England wrap up seven-wicket win over Sri Lanka in first Test

England needed little more than half an hour to wrap up a seven-wicket victory over Sri Lanka on the fifth morning in Galle, as Jonny Bairstow and debutant Dan Lawrence knocked off the remaining 36 runs to secure a 1-0 series lead.

The pair had resumed first thing with England 38 for three, their pursuit of 73 having wobbled the previous evening when Dom Sibley, Zak Crawley and Joe Root all fell in quick succession as Sri Lanka’s spinners induced a spell of panic.

But Bairstow and Lawrence combined for a stand of 52 that saw England home in the 25th over, the former sealing the win – and England’s fourth successive victory away from home – when sweeping Dilruwan Perera for his second boundary of the morning.

Bairstow finished unbeaten on 35 on his return to the side after a year-long absence, having made 47 the first innings, while Lawrence completed an encouraging Test debut by following the 73 he made on day two with 21 not out.

“To come in with the little preparation we’ve had and play in the manner we have is impressive,” said Joe Root, player of the match for his 228 in England’s first innings.

“The whole bowling group in general. To perform the way we did after lunch yesterday was brilliant. It’s a good start to the tour but we’ll keep looking to get better. There’s still more to come from the group and it’s important we have that attitude.”

This was Root’s 24th Test victory as England captain – seeing him go level with predecessors Alastair Cook and Andrew Strauss, and just two away from Michael Vaughan’s record – and a first on the road without his deputy, Ben Stokes, alongside him.

While there was obvious delight about his own performance – “The thing that pleased me the most was my mindset” – Root also used the presentation to talk up the five-wicket hauls secured by spinners Dom Bess and Jack Leach.

This was the first time since 1982 that two England spinners have got on the honours board in the same Test, with Root calling it “a brilliant achievement” and one that “shouldn’t be overlooked” as he looks to build the pair’s confidence with five Tests on the subcontinent still to come this winter.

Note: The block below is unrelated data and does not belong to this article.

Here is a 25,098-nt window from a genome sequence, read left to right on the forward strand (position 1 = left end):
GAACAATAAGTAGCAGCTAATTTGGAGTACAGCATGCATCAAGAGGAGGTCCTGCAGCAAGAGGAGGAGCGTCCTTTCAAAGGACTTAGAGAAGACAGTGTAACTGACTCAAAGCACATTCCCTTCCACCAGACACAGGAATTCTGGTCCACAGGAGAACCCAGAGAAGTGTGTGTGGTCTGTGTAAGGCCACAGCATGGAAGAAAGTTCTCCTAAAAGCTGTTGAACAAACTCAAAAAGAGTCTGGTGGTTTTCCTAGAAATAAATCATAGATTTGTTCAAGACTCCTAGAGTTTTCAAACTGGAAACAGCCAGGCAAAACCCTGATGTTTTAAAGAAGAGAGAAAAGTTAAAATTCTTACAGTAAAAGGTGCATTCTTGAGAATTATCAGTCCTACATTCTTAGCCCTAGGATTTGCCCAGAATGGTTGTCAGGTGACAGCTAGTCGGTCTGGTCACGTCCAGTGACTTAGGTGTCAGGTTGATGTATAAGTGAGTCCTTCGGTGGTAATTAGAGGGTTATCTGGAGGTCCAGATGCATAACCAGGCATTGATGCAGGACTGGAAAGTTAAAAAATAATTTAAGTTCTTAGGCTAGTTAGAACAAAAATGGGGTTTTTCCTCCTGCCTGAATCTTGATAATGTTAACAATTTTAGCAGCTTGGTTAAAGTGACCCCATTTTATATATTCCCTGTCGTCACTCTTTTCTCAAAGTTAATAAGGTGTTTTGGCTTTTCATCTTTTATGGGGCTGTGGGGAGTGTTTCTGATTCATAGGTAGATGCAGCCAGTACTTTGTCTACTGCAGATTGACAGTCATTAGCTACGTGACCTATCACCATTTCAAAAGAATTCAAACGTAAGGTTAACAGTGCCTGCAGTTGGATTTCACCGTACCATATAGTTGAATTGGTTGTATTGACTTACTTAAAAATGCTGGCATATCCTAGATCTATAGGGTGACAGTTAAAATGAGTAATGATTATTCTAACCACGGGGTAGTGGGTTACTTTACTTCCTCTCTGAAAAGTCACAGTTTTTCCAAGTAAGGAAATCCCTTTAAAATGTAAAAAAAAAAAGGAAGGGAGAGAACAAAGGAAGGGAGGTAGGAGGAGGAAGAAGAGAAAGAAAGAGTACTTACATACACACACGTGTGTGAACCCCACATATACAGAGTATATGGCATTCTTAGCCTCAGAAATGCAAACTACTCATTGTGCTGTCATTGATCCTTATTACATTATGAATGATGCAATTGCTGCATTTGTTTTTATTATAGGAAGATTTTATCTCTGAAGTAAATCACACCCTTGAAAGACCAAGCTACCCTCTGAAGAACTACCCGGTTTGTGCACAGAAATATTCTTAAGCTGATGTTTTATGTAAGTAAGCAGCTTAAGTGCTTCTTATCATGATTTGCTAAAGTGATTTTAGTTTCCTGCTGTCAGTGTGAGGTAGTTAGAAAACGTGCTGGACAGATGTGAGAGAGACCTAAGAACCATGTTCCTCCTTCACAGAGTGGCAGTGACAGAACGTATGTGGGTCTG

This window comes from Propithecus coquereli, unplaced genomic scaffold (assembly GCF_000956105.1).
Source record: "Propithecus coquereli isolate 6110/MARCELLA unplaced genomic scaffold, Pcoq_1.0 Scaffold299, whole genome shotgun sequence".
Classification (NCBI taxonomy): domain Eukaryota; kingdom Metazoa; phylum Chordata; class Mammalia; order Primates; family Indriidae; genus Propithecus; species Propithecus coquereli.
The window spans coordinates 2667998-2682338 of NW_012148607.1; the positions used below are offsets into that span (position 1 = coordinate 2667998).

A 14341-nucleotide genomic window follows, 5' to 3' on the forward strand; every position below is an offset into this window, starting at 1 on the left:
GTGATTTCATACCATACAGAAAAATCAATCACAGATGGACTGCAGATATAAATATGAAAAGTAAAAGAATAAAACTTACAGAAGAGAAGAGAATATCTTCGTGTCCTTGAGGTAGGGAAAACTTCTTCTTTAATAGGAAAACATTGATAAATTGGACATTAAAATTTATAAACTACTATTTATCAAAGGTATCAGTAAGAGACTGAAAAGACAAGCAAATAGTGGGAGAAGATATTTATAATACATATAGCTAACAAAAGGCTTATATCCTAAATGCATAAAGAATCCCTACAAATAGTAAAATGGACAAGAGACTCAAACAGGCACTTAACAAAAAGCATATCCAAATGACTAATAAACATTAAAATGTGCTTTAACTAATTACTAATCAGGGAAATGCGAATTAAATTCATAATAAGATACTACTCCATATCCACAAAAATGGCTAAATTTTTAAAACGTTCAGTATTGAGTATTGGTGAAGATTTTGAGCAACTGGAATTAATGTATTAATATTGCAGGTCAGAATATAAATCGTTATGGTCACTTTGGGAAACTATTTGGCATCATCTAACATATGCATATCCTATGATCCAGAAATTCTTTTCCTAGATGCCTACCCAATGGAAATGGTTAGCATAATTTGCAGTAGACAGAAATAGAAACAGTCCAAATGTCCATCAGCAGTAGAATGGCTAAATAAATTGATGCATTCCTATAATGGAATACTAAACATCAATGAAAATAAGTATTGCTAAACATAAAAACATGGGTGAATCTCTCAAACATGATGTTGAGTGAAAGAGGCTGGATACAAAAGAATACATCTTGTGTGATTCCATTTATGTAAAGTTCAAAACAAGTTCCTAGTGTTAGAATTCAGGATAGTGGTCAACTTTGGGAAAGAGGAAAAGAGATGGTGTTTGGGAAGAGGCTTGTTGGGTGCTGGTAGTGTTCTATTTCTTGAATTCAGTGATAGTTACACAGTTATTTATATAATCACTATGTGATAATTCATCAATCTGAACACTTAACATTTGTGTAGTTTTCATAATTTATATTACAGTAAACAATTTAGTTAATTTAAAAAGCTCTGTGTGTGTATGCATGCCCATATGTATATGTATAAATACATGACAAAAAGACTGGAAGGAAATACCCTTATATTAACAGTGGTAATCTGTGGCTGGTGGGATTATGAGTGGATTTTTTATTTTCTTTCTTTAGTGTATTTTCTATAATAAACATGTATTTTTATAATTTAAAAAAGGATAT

Dinesh Chandimal, Sri Lanka’s stand-in captain, was left to rue a first innings implosion of 135 all out from his side. “We were outplayed in the first innings with bat and ball,” he said. “As a batting unit, we have to get a big total in the first innings. It cost us the game.”

Sri Lanka had gone into the final morning knowing they needed a miracle and after the fourth ball of the day Chandimal sent a review upstairs for lbw against Lawrence.

Kumar Dharmasena, the on-field umpire, appeared to gesture that the right-hander was struck outside the line when sweeping Perera, when in fact it was a brush of glove that made his not out decision correct.

Had Chandimal made use of the system during Perera’s next over, however, he would have secured the breakthrough. Lawrence was struck in front by one that spun in from the off-spinner and though the angle made lbw appear problematic, the ball-tracking suggested Dharmasena’s not out call would have been flipped.

These two moments were as close as Sri Lanka got to inducing a repeat of the previous evening’s drama, with the hosts instead left to rue what might have been had they not collapsed on the first day.

Their characterful second innings of 359, driven by a century from Lahiru Thirimanne and 71 from Angelo Mathews, should give them confidence, however, as they head into Friday’s second Test on the same ground looking to draw the series.